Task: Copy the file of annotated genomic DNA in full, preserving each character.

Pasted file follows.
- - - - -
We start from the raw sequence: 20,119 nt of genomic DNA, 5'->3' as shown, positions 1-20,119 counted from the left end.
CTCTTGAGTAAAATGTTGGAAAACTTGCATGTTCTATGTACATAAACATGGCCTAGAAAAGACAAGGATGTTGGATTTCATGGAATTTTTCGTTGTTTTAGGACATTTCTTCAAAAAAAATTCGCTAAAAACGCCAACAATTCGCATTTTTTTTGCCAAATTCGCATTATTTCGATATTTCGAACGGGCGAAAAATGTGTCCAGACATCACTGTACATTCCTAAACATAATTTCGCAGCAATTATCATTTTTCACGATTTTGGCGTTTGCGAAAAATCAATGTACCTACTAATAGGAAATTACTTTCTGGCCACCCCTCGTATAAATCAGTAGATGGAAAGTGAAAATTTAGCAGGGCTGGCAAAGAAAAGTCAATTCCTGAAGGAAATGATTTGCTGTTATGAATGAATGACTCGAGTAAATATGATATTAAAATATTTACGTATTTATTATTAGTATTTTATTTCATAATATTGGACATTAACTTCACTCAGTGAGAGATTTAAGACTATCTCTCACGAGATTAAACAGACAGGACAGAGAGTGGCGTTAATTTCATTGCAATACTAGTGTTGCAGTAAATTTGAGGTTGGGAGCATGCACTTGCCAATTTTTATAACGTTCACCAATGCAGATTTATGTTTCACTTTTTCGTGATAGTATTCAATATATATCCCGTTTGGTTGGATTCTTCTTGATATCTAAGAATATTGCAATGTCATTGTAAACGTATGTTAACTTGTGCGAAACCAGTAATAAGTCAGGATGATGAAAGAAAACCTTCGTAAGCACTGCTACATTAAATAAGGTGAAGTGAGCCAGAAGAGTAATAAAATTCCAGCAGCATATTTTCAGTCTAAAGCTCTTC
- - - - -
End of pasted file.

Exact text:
We start from the raw sequence: 20,119 nt of genomic DNA, 5'->3' as shown, positions 1-20,119 counted from the left end.
CTCTTGAGTAAAATGTTGGAAAACTTGCATGTTCTATGTACATAAACATGGCCTAGAAAAGACAAGGATGTTGGATTTCATGGAATTTTTCGTTGTTTTAGGACATTTCTTCAAAAAAAATTCGCTAAAAACGCCAACAATTCGCATTTTTTTTGCCAAATTCGCATTATTTCGATATTTCGAACGGGCGAAAAATGTGTCCAGACATCACTGTACATTCCTAAACATAATTTCGCAGCAATTATCATTTTTCACGATTTTGGCGTTTGCGAAAAATCAATGTACCTACTAATAGGAAATTACTTTCTGGCCACCCCTCGTATAAATCAGTAGATGGAAAGTGAAAATTTAGCAGGGCTGGCAAAGAAAAGTCAATTCCTGAAGGAAATGATTTGCTGTTATGAATGAATGACTCGAGTAAATATGATATTAAAATATTTACGTATTTATTATTAGTATTTTATTTCATAATATTGGACATTAACTTCACTCAGTGAGAGATTTAAGACTATCTCTCACGAGATTAAACAGACAGGACAGAGAGTGGCGTTAATTTCATTGCAATACTAGTGTTGCAGTAAATTTGAGGTTGGGAGCATGCACTTGCCAATTTTTATAACGTTCACCAATGCAGATTTATGTTTCACTTTTTCGTGATAGTATTCAATATATATCCCGTTTGGTTGGATTCTTCTTGATATCTAAGAATATTGCAATGTCATTGTAAACGTATGTTAACTTGTGCGAAACCAGTAATAAGTCAGGATGATGAAAGAAAACCTTCGTAAGCACTGCTACATTAAATAAGGTGAAGTGAGCCAGAAGAGTAATAAAATTCCAGCAGCATATTTTCAGTCTAAAGCTCTTC